Scott H Young

Asking the Right Questions


School is mostly about giving the right answers to questions. Life, in contrast, is mostly about asking the right questions to begin with.

Growing a business while attending university let me see some of the differences between the two worlds as I stepped through them in parallel. More than anything, I feel the biggest difference is the importance of answers versus questions.

I can remember taking a business class where a student presented outside facts, not available in the case. He was dismissed because the facts didn’t fit within the model being analyzed. Reaching the “correct” answer was rewarded, even if the questions asked and models used were broken.

Answers are the Easy Part

Most questions, if you define them well enough, can be answered without too much difficulty. Sure there are those hairy philosophical points that will be debated endlessly. But most questions have attainable answers. Even when they don’t, you can usually make a good first guess.

Good questions are much harder to come by. I often spend twice as long deciding what to write than I spend writing. I’d rather read a poorly written essay about an interesting question than a flawlessly executed one about nothing.

The rewards for being good at asking the right questions are greater too. It’s like a formula:

Results = Question * Answer

Where answers range from 0-100%, and questions range from 0 to infinity. Answering a good question incompletely is worth a lot more than answering a trivial question well.

Answering the Wrong Question Prevents Asking the Right Ones

The situation is more complex because once you’ve come up with an answer to a question, there’s a strong internal pressure to avoid asking a different question. Your mind is already made up, the mental work finished and you have a stake to protect.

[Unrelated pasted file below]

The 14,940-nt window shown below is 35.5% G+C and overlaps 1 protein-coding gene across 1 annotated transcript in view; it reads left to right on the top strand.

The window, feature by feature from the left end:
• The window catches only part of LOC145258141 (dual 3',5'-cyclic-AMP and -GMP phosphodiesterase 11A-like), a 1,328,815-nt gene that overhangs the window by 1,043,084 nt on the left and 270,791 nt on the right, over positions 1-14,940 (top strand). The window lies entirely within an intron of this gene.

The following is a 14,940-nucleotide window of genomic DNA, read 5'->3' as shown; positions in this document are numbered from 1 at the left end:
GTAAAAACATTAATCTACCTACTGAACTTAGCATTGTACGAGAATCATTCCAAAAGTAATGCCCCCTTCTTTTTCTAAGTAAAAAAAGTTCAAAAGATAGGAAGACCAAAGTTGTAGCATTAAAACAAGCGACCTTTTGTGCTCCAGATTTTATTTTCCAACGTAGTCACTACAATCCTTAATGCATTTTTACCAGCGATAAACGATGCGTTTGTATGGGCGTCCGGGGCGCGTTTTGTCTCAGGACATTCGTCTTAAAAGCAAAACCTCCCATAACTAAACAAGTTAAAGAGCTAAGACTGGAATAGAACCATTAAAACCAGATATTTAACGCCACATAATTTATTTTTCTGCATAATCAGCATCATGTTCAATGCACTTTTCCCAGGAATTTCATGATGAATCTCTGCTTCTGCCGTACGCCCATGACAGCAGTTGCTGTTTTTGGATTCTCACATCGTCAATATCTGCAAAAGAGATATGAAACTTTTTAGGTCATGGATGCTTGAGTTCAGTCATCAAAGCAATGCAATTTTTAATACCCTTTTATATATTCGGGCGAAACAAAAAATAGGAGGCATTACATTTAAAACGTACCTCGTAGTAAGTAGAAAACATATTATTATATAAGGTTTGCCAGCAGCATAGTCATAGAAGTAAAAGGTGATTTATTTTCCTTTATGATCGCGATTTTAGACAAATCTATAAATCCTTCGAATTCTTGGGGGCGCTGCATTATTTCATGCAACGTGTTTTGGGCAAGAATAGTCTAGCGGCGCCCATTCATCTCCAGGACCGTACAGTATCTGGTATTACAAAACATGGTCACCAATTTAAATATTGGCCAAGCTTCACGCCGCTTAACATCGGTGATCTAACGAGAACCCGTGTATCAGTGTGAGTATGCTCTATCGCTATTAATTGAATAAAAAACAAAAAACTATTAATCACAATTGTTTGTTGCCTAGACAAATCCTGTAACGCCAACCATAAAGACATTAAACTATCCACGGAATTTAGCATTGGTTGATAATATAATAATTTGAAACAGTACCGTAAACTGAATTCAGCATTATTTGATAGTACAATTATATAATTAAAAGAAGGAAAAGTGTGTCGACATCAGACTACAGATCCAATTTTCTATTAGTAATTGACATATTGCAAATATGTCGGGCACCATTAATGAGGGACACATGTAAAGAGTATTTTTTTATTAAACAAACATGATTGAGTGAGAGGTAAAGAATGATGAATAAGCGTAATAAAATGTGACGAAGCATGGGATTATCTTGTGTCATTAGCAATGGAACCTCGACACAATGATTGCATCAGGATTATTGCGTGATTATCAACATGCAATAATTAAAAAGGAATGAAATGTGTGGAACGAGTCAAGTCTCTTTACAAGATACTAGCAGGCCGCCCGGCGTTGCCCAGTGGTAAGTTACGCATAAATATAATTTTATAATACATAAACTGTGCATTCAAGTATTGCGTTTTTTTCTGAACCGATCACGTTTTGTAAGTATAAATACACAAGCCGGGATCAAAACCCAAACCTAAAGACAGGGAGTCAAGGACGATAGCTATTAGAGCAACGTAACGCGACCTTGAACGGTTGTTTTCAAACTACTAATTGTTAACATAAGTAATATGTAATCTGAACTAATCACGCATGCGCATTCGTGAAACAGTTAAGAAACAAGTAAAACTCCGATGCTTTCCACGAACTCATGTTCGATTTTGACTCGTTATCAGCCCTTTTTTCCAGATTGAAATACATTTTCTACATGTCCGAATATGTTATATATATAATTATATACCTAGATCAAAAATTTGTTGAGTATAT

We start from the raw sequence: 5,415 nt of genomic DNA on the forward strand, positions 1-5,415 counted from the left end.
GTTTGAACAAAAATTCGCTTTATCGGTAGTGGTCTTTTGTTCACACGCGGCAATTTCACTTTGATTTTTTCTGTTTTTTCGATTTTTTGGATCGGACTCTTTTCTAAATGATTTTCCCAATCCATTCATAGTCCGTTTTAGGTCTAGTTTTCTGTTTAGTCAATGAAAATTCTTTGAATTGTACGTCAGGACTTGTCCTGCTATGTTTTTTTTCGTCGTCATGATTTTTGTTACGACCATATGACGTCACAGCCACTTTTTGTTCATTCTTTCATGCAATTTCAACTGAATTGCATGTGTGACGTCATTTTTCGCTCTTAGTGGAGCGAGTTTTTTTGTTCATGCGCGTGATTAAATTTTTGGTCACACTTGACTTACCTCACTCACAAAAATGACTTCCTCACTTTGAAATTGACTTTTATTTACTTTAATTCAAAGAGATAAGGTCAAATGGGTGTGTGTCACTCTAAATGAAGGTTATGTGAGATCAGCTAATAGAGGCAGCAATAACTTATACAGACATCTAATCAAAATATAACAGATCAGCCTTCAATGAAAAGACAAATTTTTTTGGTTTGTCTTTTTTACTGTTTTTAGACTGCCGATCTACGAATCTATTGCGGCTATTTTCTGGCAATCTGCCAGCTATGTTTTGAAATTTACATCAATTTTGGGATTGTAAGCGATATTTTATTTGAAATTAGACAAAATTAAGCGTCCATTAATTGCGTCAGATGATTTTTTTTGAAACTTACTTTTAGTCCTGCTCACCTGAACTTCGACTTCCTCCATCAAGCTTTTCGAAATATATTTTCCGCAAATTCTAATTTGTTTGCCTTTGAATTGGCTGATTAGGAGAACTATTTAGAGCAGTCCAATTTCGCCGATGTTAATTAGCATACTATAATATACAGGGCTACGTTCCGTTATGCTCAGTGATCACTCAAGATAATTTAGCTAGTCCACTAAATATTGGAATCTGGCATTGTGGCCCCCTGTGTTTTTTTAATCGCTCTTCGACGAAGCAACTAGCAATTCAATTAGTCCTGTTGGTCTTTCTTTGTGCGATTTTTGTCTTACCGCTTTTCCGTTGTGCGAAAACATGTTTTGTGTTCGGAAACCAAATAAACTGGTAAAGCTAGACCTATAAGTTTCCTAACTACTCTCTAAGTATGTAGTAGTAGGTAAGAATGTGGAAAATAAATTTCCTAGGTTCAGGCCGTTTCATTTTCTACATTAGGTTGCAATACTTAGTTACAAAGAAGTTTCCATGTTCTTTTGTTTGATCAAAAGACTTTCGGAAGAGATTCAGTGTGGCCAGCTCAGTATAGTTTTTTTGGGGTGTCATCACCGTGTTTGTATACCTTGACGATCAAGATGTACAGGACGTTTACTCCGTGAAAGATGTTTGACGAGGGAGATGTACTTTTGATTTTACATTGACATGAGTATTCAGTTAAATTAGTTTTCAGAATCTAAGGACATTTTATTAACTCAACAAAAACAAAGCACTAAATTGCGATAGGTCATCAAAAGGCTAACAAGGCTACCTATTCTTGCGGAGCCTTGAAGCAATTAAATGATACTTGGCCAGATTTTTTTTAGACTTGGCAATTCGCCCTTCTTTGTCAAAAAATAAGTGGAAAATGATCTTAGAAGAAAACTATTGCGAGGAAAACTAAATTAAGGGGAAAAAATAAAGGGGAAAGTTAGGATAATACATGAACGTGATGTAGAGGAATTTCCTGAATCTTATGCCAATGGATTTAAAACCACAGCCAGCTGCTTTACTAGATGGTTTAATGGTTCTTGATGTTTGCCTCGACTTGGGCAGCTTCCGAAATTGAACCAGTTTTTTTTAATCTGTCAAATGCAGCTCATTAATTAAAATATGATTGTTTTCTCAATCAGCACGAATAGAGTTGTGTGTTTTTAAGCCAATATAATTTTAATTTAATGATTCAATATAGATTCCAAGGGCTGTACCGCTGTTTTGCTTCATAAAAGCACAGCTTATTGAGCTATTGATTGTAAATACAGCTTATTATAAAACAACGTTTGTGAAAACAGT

The world would probably be a better place if after every opinion, you had to acknowledge, “but it’s more complicated than that.” We’d still have opinions and people would act upon them. But after every opinion is written it would be stamped as a rough draft in the mind, leaving a slight crack open for a different question to be asked.

I’m guilty of this as much as anyone. I’ve written about atheism and vegetarianism, two opinions I feel I’ve arrived at roughly the right answers for. But I still try my best to be open to the possibility that the questions weren’t the right ones to ask in the first place.

What and Why, Not How

People often get too caught up on the how of things. Execution matters, of course. It matters dearly. But it too is a process of asking questions that may not be visible from the start. Knowing how to start a online business that pays all my bills certainly wasn’t an answer I had to start with. But in the process of continually asking what and why, the how fills itself out with enough effort.

How is dependent on the what and why, but unfortunately many people have this backwards. They begin their journeys in life looking at what is feasible, and upon finding little of interest, decide to accept that and move forward.

Everyone I know who has accomplished anything interesting properly focused on asking the right questions first. Even if they couldn’t answer them at first, asking what and why shapes the eventual how.

Even with what and why, it’s the question that matters more than the answer. The what and why will change, not always because you get better answers to the how, but because along the way you start asking better questions.

Asking Better Questions

I don’t think there is any formula for asking better questions. If there were, that too would be an answer instead of a question. But if better questions get better answers, then what delivers better questions?

For me, I feel the best solution is to be surrounded by people who are asking better questions. When your conversations take place with people who embody the status quo, how can you expect anything but the standard answer?

This step is easier than most people realize. When I started this website, I was living in a small town, and I didn’t have many people to think through big ideas with. But I could still read books, so I could expose myself to better questions even if most my friends weren’t asking any.

Another step to asking better questions is to seek people, ideas and situations that break the answers you’ve already arrived at in life.